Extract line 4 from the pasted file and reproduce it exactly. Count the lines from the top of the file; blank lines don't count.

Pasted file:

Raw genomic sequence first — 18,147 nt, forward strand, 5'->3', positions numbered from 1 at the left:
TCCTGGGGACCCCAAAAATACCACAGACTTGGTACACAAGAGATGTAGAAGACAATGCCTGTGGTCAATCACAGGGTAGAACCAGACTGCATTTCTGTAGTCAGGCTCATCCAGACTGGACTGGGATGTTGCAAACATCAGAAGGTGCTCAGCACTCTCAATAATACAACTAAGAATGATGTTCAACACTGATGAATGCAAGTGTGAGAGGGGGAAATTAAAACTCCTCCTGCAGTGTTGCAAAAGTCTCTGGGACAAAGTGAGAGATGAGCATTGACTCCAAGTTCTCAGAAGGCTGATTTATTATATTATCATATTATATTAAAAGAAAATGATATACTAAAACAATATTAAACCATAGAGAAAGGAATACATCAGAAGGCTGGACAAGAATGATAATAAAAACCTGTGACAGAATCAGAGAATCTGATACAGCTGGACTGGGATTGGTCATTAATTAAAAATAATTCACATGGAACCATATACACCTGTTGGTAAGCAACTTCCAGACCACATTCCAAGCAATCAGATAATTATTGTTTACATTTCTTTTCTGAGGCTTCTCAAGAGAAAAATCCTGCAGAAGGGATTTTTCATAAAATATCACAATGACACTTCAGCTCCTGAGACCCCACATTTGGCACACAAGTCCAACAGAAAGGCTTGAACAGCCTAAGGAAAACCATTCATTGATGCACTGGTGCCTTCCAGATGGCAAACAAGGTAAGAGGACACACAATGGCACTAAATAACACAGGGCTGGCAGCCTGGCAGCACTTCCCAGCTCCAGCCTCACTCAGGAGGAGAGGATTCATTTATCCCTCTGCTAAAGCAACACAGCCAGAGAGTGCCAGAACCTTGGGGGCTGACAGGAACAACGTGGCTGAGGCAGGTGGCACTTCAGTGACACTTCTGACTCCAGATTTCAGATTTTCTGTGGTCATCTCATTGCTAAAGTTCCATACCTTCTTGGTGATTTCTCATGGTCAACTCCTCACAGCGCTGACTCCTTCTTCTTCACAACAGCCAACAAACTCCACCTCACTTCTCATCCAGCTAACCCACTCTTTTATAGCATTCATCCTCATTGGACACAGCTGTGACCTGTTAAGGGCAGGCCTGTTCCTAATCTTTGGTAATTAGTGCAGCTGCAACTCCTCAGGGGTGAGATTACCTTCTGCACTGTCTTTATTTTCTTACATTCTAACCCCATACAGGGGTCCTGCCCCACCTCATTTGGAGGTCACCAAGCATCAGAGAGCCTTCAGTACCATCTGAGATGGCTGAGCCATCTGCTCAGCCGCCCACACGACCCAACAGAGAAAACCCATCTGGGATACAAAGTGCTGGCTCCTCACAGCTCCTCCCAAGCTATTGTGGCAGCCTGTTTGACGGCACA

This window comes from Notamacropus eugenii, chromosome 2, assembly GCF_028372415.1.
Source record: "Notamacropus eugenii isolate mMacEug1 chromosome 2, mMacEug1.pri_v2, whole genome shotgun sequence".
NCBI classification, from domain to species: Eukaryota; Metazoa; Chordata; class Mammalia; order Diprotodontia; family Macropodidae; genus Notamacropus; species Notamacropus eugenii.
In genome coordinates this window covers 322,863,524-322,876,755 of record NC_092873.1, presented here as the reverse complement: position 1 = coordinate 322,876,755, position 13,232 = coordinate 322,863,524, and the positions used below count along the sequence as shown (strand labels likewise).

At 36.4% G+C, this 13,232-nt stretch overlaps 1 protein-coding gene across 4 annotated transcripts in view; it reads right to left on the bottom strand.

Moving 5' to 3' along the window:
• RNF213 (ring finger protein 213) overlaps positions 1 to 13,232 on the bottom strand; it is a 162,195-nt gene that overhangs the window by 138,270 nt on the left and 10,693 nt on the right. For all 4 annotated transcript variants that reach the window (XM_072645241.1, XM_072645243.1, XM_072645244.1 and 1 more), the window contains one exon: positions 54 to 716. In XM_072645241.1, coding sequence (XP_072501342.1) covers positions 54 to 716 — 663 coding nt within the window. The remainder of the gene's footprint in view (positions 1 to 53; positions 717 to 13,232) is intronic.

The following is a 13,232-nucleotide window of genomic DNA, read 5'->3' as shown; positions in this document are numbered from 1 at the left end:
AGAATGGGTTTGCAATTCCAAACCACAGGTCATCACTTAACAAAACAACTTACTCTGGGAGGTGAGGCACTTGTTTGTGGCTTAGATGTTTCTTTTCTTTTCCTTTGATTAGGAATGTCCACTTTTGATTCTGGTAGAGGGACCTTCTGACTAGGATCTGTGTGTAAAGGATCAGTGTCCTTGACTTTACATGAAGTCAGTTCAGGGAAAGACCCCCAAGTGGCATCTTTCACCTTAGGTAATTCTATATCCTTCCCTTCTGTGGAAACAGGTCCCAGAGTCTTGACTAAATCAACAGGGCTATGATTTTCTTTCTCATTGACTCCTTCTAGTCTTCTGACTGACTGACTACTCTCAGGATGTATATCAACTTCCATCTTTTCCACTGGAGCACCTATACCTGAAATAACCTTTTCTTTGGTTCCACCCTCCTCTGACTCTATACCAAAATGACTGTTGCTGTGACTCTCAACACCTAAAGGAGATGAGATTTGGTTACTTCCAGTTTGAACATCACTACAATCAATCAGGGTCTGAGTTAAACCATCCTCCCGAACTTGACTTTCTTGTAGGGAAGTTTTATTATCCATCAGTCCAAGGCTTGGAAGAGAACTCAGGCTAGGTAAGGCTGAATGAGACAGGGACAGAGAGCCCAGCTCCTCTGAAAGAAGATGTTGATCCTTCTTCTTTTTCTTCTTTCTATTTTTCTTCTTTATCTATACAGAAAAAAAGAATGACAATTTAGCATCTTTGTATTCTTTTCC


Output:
Source record: "Notamacropus eugenii isolate mMacEug1 chromosome 2, mMacEug1.pri_v2, whole genome shotgun sequence".